The Women’s C1 200 world record dropped two times at the 2014 ICF Canoe/Kayak Sprint World Championships and the A Final was thefastest women’s canoe final ever!
In the semi-finals, Brasil’s Valdenice Conceicao do Nascimento — known for her million dollar smile and for being a great Canoe Mom – blitzed the competition in a new C1 200 world record – :46.611. She broke reigning world champion Laurence Vincent Lapointe’s (CAN) record of :46.878 set June 28 at Canadian National Team Trials 3 in Montreal. Lapointe – not to be outdone – broke this in the final.
SEE C1 AND C2 RACE VIDEO
Women’s C2 500 FINAL. Fast forward to 49:43.
It was an all-European podium for the first time ever. 2013 & 2014 U23 World Champions Zsanett Lakatos and Kincso Takacs (HUN) reign supreme in 2:03.152. 2013 & 2014 Junior World Champions Daryna Katsiuchenka and Kamila Bobr followed for silver in 2:04.152. Russia’s Natalia Marasanova and Olesia Romasenko outlasted reigning world champions Laurence Vincent Lapointe and Sara-Jane Caumartin (CAN) to get the final podium spot. The Canadians powered through in a distant 4th.
Belarus stormed out in front and led by over a boat half way. But Hungary clearly had a “never say die” grit and maintained their incredible power over the last 200m. This is a phenomenal example of “Never, ever, ever, ever, ever, ever, ever, give up. Never give up. Never give up. Never give up.” (Winston Churchill).
Women’s C2 500 MEDAL CEREMONY Fast forward to 1:11:00
Women’s C1 200 FINAL – with a new world record. Fast forward to 3:23:40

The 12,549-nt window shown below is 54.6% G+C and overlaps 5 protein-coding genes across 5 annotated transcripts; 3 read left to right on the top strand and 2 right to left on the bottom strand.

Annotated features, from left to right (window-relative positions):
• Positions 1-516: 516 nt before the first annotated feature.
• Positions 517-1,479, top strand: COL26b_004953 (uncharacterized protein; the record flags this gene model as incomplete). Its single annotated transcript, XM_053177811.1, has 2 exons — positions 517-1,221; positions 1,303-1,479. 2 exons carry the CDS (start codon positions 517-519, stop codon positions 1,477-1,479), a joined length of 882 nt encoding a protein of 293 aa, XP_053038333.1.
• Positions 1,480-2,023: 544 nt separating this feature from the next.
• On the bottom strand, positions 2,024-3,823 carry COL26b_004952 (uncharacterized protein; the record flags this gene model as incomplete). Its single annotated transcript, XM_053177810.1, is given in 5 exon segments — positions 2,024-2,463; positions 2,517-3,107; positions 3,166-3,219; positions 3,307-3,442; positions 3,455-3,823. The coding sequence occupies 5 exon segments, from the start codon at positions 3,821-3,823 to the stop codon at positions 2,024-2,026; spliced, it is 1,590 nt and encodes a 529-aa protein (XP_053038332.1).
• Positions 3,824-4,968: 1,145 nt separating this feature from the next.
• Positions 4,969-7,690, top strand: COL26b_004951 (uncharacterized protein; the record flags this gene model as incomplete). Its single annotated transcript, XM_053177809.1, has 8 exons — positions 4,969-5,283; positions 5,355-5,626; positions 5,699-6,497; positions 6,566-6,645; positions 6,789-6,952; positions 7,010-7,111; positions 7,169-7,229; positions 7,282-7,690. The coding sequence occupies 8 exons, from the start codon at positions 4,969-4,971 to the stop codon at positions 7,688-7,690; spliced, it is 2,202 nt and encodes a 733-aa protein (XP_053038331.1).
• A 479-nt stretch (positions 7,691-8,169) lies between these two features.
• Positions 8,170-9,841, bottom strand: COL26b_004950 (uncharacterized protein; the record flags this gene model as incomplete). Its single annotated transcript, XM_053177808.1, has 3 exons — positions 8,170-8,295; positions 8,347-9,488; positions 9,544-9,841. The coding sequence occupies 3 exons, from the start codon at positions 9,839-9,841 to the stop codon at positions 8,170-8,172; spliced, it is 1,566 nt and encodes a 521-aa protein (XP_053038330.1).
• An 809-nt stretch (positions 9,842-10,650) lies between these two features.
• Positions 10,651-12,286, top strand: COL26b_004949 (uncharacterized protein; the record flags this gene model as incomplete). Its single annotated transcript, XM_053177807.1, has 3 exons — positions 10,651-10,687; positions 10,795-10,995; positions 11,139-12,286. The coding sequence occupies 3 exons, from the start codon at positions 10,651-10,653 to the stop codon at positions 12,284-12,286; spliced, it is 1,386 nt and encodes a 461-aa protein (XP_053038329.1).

Medal ceremony – Fast foward to 3:35:20
Laurence Vincent Lapointe (CAN), Staniliya Stamenova (BUL) and Valdenice Conceicao do Nascimento (BRA) were neck ‘n neck the entire way. 8-Time World Champion Lapointe set the bar in 2010 and keeps setting the bar. It’s one thing to win. It’s another to keep winning and continue to refine and improve in the process. All while carrying a full university work-load.
While it’s clear the 2014 European Champion Stamenova was not happy to get the silver for the second year in a row, this is a personal best for the Bulgarian pioneer canoeist. Bulgaria currently has little to no development of women’s canoe and training without a training group makes improvement that much harder. Despite her isolation, Stamenova has overcome significant odds to stand with the best in the world – ever. And, lastly, the always smiling power pack from Brasil exploded off the line and had her eyes on the finish line wanting nothing less than gold. We know Valdenice has overcome significant challenges to get to this place and we are delighted to see her determination and belief pay off.
Great racing to ALL of the women canoeists. You all were amazing and put on the best show ever.
10 years ago, even 3-5 years ago, people were laughing at women’s canoe saying it would never be in the Olympics. (emphasis on “never”). Never doubt that it is because of you, and all of the people who believe in you and support you, that Amazing Awaits for Women’s Canoe in Tokyo 2020!!
Check out 8-Time World Champion Laurence Vincent Lapointe’s perspective on women’s canoe in the Olympics. Thank you Laurence for speaking out!
“It’s a matter of fairness. We deserve it as much as anyone.”
Listen to her interview with Tiffany Cassidy of CBC at this link. A few notes of clarification: CBC cited “36 countries currently competing or developing” women’s canoe. There are nearly 50 countries across 4 continents competing and/or developing women’s canoe in Sprint. Nearly 40 in Slalom. See our Myths vs Facts page